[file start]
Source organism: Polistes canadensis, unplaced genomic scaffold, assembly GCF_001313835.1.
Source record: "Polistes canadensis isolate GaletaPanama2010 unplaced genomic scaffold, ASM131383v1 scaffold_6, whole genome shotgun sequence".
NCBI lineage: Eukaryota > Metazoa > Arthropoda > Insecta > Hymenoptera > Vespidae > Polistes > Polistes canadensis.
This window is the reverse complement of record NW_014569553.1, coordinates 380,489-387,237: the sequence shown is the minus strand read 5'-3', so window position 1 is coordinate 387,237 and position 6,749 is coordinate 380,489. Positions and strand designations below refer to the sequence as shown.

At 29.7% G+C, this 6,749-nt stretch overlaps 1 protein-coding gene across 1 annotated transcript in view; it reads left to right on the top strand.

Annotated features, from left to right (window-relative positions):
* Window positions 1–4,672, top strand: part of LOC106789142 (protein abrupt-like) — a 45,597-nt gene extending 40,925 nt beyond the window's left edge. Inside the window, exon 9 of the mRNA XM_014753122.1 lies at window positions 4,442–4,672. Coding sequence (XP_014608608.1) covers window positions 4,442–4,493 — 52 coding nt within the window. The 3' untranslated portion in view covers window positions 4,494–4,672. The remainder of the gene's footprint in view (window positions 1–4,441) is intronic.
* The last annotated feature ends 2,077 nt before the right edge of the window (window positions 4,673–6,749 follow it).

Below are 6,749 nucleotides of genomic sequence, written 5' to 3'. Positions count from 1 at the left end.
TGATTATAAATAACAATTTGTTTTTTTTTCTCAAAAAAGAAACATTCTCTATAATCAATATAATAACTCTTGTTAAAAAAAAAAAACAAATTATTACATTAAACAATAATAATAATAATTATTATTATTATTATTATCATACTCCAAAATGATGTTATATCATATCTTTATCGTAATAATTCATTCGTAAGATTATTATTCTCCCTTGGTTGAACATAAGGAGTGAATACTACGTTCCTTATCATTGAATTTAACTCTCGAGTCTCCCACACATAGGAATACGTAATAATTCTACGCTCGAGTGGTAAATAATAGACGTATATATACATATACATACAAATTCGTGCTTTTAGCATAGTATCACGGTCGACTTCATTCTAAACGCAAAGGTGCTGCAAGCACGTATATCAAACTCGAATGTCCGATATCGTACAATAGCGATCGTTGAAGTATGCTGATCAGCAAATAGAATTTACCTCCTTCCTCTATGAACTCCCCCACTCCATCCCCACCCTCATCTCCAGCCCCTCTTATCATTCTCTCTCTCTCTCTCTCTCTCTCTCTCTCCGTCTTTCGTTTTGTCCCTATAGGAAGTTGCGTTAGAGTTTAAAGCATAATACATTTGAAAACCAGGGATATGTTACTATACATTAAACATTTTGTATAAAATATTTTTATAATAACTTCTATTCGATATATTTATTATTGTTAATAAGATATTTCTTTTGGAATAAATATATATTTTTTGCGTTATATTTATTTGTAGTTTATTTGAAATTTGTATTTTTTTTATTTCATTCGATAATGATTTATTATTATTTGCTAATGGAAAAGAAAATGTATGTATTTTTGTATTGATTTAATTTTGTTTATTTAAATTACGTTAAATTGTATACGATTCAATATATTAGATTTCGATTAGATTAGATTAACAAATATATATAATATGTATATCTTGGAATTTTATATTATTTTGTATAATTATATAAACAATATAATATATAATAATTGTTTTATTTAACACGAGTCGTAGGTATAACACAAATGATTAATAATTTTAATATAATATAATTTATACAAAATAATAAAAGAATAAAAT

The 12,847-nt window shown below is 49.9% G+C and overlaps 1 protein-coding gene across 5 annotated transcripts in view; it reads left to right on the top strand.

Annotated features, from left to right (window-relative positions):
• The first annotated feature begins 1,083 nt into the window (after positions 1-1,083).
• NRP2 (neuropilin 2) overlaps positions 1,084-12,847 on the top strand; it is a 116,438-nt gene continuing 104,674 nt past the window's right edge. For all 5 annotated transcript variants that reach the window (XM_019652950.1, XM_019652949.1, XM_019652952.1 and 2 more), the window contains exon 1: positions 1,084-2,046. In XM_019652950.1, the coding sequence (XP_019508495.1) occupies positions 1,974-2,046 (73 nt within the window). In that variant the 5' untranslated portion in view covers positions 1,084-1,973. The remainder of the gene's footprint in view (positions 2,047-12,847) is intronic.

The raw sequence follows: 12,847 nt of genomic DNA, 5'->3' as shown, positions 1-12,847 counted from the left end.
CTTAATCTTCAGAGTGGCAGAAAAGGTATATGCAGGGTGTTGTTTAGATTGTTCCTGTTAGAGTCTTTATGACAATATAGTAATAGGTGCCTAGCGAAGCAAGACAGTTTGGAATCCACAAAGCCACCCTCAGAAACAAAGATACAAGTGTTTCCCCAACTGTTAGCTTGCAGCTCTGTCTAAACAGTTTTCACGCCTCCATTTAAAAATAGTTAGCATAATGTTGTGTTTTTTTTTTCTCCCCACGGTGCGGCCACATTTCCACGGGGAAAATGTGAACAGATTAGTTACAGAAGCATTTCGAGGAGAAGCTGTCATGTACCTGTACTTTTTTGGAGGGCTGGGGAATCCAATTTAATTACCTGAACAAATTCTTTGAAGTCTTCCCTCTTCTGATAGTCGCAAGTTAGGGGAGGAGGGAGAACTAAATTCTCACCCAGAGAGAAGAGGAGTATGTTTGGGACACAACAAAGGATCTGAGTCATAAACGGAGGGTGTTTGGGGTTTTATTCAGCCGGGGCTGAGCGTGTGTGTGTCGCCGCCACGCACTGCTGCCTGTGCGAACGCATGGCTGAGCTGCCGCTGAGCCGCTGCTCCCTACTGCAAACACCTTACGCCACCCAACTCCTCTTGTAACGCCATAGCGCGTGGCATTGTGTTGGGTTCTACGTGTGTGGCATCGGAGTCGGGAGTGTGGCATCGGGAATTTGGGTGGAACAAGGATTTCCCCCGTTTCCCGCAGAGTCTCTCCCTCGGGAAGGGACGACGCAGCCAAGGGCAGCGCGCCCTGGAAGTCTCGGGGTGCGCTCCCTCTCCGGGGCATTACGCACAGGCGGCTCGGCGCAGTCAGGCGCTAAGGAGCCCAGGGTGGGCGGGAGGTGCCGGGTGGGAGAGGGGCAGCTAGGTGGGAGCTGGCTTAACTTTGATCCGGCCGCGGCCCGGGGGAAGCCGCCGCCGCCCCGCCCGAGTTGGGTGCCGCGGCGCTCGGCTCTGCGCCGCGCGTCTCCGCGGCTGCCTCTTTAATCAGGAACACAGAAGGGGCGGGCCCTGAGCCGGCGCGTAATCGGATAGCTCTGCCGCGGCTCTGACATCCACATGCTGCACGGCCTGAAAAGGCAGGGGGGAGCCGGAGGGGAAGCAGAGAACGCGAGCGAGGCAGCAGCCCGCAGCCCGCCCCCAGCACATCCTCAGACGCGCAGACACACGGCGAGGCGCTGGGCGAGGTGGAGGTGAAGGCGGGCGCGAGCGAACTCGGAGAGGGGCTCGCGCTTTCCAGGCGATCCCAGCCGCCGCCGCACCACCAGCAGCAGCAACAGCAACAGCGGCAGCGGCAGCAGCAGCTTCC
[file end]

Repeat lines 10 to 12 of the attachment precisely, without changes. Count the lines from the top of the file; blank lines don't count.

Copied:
TGATTATAAATAACAATTTGTTTTTTTTTCTCAAAAAAGAAACATTCTCTATAATCAATATAATAACTCTTGTTAAAAAAAAAAAACAAATTATTACATTAAACAATAATAATAATAATTATTATTATTATTATTATCATACTCCAAAATGATGTTATATCATATCTTTATCGTAATAATTCATTCGTAAGATTATTATTCTCCCTTGGTTGAACATAAGGAGTGAATACTACGTTCCTTATCATTGAATTTAACTCTCGAGTCTCCCACACATAGGAATACGTAATAATTCTACGCTCGAGTGGTAAATAATAGACGTATATATACATATACATACAAATTCGTGCTTTTAGCATAGTATCACGGTCGACTTCATTCTAAACGCAAAGGTGCTGCAAGCACGTATATCAAACTCGAATGTCCGATATCGTACAATAGCGATCGTTGAAGTATGCTGATCAGCAAATAGAATTTACCTCCTTCCTCTATGAACTCCCCCACTCCATCCCCACCCTCATCTCCAGCCCCTCTTATCATTCTCTCTCTCTCTCTCTCTCTCTCTCTCTCCGTCTTTCGTTTTGTCCCTATAGGAAGTTGCGTTAGAGTTTAAAGCATAATACATTTGAAAACCAGGGATATGTTACTATACATTAAACATTTTGTATAAAATATTTTTATAATAACTTCTATTCGATATATTTATTATTGTTAATAAGATATTTCTTTTGGAATAAATATATATTTTTTGCGTTATATTTATTTGTAGTTTATTTGAAATTTGTATTTTTTTTATTTCATTCGATAATGATTTATTATTATTTGCTAATGGAAAAGAAAATGTATGTATTTTTGTATTGATTTAATTTTGTTTATTTAAATTACGTTAAATTGTATACGATTCAATATATTAGATTTCGATTAGATTAGATTAACAAATATATATAATATGTATATCTTGGAATTTTATATTATTTTGTATAATTATATAAACAATATAATATATAATAATTGTTTTATTTAACACGAGTCGTAGGTATAACACAAATGATTAATAATTTTAATATAATATAATTTATACAAAATAATAAAAGAATAAAAT

The 12,847-nt window shown below is 49.9% G+C and overlaps 1 protein-coding gene across 5 annotated transcripts in view; it reads left to right on the top strand.

Annotated features, from left to right (window-relative positions):